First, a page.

Once operations resumed, decrease seen in new patients screened, proportion of suspicious nodules increased
TUESDAY, Jan. 5, 2021 (HealthDay News) — COVID-19 has caused significant disruption in lung cancer screening, according to a study published online Dec. 17 in the Journal of the American College of Surgeons.
Robert M. Van Haren, M.D., from the University of Cincinnati, and colleagues examined the impact of COVID-19 on lung cancer screening and subsequent cancer diagnosis among 2,153 patients captured in an institutional screening database (January 2017 to July 2020).
The researchers report that low-dose computed tomography (LDCT) was suspended on March 13, 2020, and 818 screening visits were canceled. During the COVID-19 period (March to July 2020), total monthly LDCT and new patient monthly LDCT were significantly decreased. Despite resumption of full operations on June 1, new patient monthly LDCT has remained low. Follow-up LDCTs were significantly increased with reopening compared with the COVID-19 period, but the “no-show” rate also was significantly increased. After resumptions of operations, the percentage of patients with lung nodules suspicious for malignancy were significantly increased.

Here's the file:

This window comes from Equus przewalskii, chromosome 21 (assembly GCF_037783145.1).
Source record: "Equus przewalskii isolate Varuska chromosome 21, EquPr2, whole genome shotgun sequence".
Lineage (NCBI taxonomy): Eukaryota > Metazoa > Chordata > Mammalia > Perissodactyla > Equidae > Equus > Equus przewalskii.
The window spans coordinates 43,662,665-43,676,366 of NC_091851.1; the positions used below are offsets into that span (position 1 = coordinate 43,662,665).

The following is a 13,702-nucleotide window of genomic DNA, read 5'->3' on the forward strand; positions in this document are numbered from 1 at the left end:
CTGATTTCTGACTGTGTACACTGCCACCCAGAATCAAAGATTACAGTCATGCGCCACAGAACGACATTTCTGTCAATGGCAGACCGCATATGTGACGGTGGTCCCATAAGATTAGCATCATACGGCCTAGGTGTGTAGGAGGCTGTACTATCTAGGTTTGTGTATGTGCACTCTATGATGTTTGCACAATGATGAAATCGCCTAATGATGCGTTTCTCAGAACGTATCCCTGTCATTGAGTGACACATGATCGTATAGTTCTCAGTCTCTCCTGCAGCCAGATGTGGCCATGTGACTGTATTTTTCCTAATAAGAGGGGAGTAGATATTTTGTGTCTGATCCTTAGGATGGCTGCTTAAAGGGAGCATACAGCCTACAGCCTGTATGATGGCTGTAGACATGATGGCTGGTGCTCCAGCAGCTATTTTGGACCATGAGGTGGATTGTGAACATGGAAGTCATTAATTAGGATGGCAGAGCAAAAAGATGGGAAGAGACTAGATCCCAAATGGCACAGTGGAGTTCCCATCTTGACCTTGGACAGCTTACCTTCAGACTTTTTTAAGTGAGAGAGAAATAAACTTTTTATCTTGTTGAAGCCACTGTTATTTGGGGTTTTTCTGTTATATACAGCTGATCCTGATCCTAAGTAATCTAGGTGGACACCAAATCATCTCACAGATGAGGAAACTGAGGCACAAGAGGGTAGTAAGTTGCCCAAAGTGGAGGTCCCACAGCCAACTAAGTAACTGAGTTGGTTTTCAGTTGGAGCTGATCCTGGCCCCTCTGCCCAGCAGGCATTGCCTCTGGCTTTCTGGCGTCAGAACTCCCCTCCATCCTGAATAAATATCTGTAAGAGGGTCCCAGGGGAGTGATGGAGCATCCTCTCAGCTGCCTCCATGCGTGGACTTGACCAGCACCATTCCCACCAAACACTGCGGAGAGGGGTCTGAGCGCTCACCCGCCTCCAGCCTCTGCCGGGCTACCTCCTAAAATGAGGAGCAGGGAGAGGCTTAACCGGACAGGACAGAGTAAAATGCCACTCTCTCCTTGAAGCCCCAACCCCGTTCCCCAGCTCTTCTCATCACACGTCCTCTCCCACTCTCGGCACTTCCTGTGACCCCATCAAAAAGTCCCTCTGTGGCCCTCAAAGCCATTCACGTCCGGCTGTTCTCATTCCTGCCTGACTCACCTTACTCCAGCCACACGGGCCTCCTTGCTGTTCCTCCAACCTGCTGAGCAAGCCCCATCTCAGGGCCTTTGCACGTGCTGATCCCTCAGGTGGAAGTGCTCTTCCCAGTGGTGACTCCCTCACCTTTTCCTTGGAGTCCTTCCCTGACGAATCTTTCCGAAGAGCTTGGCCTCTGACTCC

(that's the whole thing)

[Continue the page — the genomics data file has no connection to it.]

“Using lung cancer and the LDCT screening program as a model, this early analysis shows the unrecognized consequences related to the pandemic for screening programs and cancer care,” the authors write.
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